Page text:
“I wish I were zero years old so I didn’t have to know that happened,” J said when he learned about the Titanic, bringing home a picture book about it from the school library. The two of us were drinking hot chocolates together in a nice, cozy coffee shop because I was trying to do something good, and then suddenly we were reading about people freezing to death in the Atlantic Ocean and I’m thinking oh my god this outing has suddenly become more emotional work than I ever thought it would be, and that is parenting exactly.
We have crossed so many new bridges this year in kindergarten. Not only does J have his own backpack for the first time, with his own things in it, but he can get it on himself. Who knew such a task could be so acrobatic—this is how it went the first month—with a serious look on his face that said “I got this,” he would carefully put on the first strap and then his entire body would erupt into a wild-man-whipping-maneuver, flinging the pack up into the air where it bonked around for way too long, nearly knocking himself in the head, until he could finally reach it with the other hand and was able to safely secure the damn thing onto his other shoulder. Watching these early attempts, I experienced a strange sensation of fighting back tears while also the urge to laugh.
His younger brother, C, is now two years old, so I should probably not refer to him as “Baby C” anymore. He was probably no longer a baby the moment we were at grandma’s and I went to get him from his nap and found him somehow standing outside his travel crib, saying “uh-oh!” I secretly cried when, shortly after, I gave away that fold-up crib, marking the end of an era. C loves to play ball with dad and goes to toddler gymnastics with me, where he appears to experience pure bliss through the simple act of jumping around for forty-five minutes on different bouncy surfaces. It’s contagious and as a witness, I often feel giddy and happy inside. The first time C had ice cream, afterwards, he pointed to his empty bowl and said, “more brrrr!” When it was warmer out, he liked to pick tomatoes from the garden, carefully place them on the cement and then before anyone could stop him, stomp on them with his bare foot. Gross. Understandably almost everything he does makes J laugh.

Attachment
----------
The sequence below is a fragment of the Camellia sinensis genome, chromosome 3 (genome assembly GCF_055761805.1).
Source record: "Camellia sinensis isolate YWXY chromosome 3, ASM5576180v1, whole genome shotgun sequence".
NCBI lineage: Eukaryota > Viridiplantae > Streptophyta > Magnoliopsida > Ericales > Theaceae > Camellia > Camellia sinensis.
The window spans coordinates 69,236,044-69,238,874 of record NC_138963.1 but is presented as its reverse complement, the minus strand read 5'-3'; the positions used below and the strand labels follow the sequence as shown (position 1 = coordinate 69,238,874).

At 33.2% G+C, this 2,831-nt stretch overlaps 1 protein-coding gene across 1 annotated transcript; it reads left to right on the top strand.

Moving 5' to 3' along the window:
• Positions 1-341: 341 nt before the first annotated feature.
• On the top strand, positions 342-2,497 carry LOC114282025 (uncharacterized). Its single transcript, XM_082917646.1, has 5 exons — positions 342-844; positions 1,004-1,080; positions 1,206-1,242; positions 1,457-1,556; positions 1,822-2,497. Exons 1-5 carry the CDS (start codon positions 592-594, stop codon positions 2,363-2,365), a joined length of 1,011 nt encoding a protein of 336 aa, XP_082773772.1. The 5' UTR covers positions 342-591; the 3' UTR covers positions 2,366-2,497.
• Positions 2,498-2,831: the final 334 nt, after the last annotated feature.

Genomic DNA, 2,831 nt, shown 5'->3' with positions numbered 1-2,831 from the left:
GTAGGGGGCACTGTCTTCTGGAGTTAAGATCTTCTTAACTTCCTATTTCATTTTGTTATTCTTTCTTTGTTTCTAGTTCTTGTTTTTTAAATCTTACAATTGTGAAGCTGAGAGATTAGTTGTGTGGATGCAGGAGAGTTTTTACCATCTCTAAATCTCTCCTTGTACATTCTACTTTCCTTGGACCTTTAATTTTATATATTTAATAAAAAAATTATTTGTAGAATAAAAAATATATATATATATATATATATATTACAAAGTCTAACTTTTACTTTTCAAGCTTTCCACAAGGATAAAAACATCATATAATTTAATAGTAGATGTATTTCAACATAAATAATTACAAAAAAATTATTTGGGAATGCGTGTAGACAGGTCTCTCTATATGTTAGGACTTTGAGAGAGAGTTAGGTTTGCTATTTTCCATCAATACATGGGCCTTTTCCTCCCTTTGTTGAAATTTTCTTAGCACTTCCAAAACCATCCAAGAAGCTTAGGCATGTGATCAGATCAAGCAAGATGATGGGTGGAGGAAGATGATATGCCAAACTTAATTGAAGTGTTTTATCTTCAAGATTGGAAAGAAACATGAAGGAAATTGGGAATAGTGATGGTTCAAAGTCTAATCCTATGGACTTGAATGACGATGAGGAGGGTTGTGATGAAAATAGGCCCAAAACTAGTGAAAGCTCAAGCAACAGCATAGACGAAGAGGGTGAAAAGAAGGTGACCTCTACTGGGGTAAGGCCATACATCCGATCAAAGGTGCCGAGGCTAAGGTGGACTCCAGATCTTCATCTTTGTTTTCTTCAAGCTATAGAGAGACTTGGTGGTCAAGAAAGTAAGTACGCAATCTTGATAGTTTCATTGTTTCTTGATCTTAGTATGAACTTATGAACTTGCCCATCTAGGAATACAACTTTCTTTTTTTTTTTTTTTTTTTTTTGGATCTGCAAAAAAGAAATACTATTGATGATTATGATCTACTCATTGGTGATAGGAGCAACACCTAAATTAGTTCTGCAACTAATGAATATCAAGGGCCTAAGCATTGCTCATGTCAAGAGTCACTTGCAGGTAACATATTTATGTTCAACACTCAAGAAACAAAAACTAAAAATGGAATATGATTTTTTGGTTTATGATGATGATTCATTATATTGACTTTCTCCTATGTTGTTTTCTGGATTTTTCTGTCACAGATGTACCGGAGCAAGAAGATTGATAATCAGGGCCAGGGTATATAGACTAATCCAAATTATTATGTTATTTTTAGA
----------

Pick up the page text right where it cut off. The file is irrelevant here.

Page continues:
The first week of kindergarten, J developed blisters on his hands from the monkey bars, and now, almost springtime, they have hardened into calluses. He knows true things about the world that make him sad. He colors little red hearts, cuts them out, and hands one to me, saying it’s a “love ticket.” I try and remind myself I’ve been “love-ticketed” and this helps to recharge emotional drain, my own rawness around parenthood, my fear of wanting to do it right, and I am able to have some moments of peace, to settle into the uncertain muck and beauty of life that expands us.